A Divided Attention

An Attention Divided (Written February 28, 2014)

Oh the ignorance! Oh the bliss!
Of those who cannot realize this:
An attention divided again and again
Leave naught but distraction behind to remain.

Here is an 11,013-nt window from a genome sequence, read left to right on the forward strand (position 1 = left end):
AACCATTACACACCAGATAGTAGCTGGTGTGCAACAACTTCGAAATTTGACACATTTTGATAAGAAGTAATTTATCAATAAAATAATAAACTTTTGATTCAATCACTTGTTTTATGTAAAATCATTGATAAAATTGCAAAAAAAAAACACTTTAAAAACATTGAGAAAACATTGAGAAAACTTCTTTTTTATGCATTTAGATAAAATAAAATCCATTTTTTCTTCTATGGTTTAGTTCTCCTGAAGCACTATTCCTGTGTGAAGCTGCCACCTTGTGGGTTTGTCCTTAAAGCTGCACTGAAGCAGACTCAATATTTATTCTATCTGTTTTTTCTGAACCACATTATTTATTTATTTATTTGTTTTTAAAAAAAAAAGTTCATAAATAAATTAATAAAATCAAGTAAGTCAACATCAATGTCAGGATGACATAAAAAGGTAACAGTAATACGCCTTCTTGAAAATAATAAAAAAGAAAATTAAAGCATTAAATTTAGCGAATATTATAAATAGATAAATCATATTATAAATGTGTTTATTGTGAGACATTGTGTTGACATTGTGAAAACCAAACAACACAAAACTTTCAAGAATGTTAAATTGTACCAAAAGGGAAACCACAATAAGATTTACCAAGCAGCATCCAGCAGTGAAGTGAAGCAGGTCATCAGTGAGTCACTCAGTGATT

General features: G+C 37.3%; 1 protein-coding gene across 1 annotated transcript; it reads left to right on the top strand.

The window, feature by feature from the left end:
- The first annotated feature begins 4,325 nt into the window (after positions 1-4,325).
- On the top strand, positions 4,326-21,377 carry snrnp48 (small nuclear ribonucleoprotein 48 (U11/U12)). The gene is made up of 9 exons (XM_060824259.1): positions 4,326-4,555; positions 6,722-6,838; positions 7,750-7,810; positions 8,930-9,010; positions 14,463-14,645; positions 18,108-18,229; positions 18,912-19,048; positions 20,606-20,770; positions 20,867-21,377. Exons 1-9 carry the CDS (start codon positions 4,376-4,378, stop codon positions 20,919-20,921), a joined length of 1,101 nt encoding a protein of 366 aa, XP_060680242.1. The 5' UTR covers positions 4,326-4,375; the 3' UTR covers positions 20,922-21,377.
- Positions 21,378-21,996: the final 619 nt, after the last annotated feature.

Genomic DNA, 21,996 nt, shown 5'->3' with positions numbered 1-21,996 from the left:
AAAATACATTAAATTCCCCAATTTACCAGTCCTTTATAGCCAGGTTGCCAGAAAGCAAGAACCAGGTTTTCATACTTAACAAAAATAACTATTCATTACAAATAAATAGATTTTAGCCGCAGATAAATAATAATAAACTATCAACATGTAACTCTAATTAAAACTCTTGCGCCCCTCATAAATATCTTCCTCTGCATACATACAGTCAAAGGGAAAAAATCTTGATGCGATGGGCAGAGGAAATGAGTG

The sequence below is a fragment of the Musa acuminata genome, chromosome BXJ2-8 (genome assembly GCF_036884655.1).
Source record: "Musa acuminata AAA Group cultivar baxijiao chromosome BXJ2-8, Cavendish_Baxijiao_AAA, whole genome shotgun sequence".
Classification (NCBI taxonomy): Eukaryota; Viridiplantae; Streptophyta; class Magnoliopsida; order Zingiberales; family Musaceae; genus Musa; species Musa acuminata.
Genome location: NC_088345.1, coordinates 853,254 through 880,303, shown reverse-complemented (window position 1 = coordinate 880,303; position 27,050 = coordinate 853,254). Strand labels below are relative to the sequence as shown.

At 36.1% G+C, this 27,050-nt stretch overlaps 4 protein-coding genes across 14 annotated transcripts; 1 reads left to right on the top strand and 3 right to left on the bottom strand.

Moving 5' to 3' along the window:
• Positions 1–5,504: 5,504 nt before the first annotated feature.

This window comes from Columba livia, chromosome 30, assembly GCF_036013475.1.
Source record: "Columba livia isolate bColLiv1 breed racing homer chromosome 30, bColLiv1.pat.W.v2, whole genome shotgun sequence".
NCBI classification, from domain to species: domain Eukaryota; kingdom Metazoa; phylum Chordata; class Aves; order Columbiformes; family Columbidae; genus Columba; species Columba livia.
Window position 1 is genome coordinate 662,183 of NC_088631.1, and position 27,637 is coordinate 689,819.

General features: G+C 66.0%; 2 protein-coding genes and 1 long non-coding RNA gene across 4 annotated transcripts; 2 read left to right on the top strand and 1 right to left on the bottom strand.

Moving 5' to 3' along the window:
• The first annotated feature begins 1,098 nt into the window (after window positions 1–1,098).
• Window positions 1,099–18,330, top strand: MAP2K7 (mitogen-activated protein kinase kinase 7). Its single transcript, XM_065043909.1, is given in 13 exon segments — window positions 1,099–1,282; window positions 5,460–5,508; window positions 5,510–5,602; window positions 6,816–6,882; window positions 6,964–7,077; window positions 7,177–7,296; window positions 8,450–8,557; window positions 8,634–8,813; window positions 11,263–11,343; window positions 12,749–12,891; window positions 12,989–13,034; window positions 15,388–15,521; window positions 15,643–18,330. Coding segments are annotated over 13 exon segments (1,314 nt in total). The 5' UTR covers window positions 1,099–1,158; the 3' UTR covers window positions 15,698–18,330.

Gah! You know, it is silly, but irritation always provokes my most well thought out thoughts. I get irritated so I start thinking about what I would say if I wanted to make a scene. I then think about how others would argue back… And I guess I end up thinking things through really well. Anywho, that is where this thought came from. I commented in class that I don’t like big schools because they, being larger and therefor requiring a larger amount of resources to run, tend to not be as nice as small schools. One of the people in the class said that was just me being pompous (my family started and ran two small school, both of them having a generally very high standard). I then said that it stands to reason that the more people are in a school, the less attention can be given to each particular student. This argument was not answered. They just said that small school can be run poorly, just like big schools, and that they can also both be run well. Not that that actually had anything to do with the argument. It was a bit like saying that, theoretically, if you put twenty monkeys in a room and made them hit the keys on a typewriter they would eventually type out Shakespeare, when you had been arguing about whether or not it was better to use typewriters or computers. Just about anything can happen. That has nothing to do with what actually happens. I dislike large schools because, by their very nature, they require that one teacher has to care for many more students than they can actually give time to, or that there are many more teachers- both of which result in a distant attitude between teachers and students, as well as just between students and students. That is just my opinion. People prefer different settings. But I really do think a smaller environment is more conducive to learning. Teachers get to know students better, which always helps them to teach each separate student more effectively. Because they have small classes, teachers can actually teach to specific students, rather than just material out of a book without consideration of the audience. That is basic rhetoric. Plus, when you have a small enough student body that everybody is at least acquainted with everybody else, students can really compete with each other, or help each other out without terribly great effort. This is all just my opinion, of course, and I have lived my whole life in a small school system. If you can give me some reason that a large school is better, please do. I would rather be able to see all sides of the argument.


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